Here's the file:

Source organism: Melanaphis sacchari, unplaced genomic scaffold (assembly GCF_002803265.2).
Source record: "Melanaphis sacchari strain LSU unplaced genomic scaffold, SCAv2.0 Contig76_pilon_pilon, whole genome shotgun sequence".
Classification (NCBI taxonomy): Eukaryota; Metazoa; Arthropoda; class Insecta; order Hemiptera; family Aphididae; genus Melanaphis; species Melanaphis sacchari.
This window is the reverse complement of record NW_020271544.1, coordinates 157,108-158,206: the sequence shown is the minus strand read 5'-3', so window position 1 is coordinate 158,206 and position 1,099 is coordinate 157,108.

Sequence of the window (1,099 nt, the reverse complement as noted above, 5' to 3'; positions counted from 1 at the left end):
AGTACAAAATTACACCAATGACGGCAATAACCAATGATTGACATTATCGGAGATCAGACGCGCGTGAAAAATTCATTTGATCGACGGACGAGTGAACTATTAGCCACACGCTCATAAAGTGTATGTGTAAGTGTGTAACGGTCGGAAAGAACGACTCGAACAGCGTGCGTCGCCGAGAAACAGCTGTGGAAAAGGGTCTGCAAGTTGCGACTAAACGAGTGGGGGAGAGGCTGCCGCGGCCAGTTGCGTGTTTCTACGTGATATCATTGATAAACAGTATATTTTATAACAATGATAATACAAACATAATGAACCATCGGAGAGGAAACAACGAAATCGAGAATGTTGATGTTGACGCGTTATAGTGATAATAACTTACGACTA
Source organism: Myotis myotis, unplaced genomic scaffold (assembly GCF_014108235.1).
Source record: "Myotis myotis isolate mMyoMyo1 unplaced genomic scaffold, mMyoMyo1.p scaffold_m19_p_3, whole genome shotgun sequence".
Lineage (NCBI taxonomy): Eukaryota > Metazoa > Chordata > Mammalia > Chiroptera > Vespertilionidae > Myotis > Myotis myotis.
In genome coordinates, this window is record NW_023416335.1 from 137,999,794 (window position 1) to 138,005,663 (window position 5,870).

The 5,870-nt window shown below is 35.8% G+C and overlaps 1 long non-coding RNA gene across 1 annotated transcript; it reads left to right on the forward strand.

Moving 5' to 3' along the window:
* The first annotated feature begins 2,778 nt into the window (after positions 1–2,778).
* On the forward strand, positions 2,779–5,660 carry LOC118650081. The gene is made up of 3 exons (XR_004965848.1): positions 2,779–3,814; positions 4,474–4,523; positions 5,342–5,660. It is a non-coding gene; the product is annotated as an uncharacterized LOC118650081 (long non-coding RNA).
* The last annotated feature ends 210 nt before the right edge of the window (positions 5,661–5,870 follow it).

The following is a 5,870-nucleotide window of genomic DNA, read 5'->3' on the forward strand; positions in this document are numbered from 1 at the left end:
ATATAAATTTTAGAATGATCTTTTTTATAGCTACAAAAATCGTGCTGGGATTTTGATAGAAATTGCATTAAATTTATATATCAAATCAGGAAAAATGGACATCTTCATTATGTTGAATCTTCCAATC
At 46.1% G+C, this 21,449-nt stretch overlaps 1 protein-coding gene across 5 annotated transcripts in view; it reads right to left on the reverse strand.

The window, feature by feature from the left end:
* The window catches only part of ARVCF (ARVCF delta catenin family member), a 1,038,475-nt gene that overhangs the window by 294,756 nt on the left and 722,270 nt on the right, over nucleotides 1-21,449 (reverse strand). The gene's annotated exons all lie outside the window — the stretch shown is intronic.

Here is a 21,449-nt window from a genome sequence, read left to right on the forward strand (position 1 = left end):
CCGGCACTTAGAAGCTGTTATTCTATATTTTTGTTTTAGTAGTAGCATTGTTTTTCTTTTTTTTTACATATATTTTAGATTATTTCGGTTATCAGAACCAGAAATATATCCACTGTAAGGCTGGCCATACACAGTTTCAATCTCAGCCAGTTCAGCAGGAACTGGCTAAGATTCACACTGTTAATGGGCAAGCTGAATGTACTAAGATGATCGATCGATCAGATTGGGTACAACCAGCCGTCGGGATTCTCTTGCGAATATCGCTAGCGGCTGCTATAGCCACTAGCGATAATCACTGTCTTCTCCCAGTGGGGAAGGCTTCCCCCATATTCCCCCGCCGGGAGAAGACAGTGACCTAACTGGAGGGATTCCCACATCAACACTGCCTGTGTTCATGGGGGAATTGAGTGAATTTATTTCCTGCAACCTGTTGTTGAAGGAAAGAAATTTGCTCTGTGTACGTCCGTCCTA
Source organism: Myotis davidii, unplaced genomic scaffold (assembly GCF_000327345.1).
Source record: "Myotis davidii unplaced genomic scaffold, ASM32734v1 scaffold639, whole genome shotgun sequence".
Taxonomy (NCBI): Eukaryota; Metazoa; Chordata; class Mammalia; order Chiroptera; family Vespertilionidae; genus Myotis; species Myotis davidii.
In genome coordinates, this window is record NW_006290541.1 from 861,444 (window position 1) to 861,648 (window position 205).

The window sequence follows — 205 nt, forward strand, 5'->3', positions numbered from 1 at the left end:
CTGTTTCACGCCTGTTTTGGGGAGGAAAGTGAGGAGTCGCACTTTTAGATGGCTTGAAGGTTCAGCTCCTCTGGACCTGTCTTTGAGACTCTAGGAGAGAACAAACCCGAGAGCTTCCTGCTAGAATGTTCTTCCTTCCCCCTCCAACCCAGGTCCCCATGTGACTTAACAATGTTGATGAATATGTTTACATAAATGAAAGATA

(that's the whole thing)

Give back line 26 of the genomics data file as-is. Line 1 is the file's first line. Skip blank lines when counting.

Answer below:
In genome coordinates, this window is record NW_006290541.1 from 861,444 (window position 1) to 861,648 (window position 205).